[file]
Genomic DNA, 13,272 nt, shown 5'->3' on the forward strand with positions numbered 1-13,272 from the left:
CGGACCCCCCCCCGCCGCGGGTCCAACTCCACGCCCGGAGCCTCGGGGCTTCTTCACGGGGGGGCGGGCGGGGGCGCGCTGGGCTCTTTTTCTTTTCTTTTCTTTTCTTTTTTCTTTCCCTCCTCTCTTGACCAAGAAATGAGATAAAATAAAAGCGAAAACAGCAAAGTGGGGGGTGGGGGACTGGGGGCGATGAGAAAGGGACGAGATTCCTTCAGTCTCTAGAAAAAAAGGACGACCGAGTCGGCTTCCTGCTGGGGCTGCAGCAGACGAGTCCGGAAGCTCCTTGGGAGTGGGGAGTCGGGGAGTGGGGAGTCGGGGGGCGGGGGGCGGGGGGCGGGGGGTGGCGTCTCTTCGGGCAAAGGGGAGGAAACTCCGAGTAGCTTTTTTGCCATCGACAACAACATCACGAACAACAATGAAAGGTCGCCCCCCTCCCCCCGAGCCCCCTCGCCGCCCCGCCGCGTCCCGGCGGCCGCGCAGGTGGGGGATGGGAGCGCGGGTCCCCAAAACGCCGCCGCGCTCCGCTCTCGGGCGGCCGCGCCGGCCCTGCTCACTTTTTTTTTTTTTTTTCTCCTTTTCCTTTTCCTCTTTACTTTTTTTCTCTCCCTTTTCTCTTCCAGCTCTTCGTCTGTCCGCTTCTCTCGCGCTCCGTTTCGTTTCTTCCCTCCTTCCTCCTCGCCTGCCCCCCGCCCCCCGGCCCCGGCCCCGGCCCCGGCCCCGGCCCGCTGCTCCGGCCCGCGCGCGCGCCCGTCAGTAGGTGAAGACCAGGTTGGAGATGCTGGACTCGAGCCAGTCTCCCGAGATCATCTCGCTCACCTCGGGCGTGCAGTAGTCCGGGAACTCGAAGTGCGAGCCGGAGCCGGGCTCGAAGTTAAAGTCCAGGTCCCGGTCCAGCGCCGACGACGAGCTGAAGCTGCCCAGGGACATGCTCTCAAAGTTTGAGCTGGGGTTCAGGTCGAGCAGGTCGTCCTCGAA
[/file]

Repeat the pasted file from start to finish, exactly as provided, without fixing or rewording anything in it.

Genomic DNA, 13,272 nt, shown 5'->3' on the forward strand with positions numbered 1-13,272 from the left:
CGGACCCCCCCCCGCCGCGGGTCCAACTCCACGCCCGGAGCCTCGGGGCTTCTTCACGGGGGGGCGGGCGGGGGCGCGCTGGGCTCTTTTTCTTTTCTTTTCTTTTCTTTTTTCTTTCCCTCCTCTCTTGACCAAGAAATGAGATAAAATAAAAGCGAAAACAGCAAAGTGGGGGGTGGGGGACTGGGGGCGATGAGAAAGGGACGAGATTCCTTCAGTCTCTAGAAAAAAAGGACGACCGAGTCGGCTTCCTGCTGGGGCTGCAGCAGACGAGTCCGGAAGCTCCTTGGGAGTGGGGAGTCGGGGAGTGGGGAGTCGGGGGGCGGGGGGCGGGGGGCGGGGGGTGGCGTCTCTTCGGGCAAAGGGGAGGAAACTCCGAGTAGCTTTTTTGCCATCGACAACAACATCACGAACAACAATGAAAGGTCGCCCCCCTCCCCCCGAGCCCCCTCGCCGCCCCGCCGCGTCCCGGCGGCCGCGCAGGTGGGGGATGGGAGCGCGGGTCCCCAAAACGCCGCCGCGCTCCGCTCTCGGGCGGCCGCGCCGGCCCTGCTCACTTTTTTTTTTTTTTTTCTCCTTTTCCTTTTCCTCTTTACTTTTTTTCTCTCCCTTTTCTCTTCCAGCTCTTCGTCTGTCCGCTTCTCTCGCGCTCCGTTTCGTTTCTTCCCTCCTTCCTCCTCGCCTGCCCCCCGCCCCCCGGCCCCGGCCCCGGCCCCGGCCCCGGCCCGCTGCTCCGGCCCGCGCGCGCGCCCGTCAGTAGGTGAAGACCAGGTTGGAGATGCTGGACTCGAGCCAGTCTCCCGAGATCATCTCGCTCACCTCGGGCGTGCAGTAGTCCGGGAACTCGAAGTGCGAGCCGGAGCCGGGCTCGAAGTTAAAGTCCAGGTCCCGGTCCAGCGCCGACGACGAGCTGAAGCTGCCCAGGGACATGCTCTCAAAGTTTGAGCTGGGGTTCAGGTCGAGCAGGTCGTCCTCGAA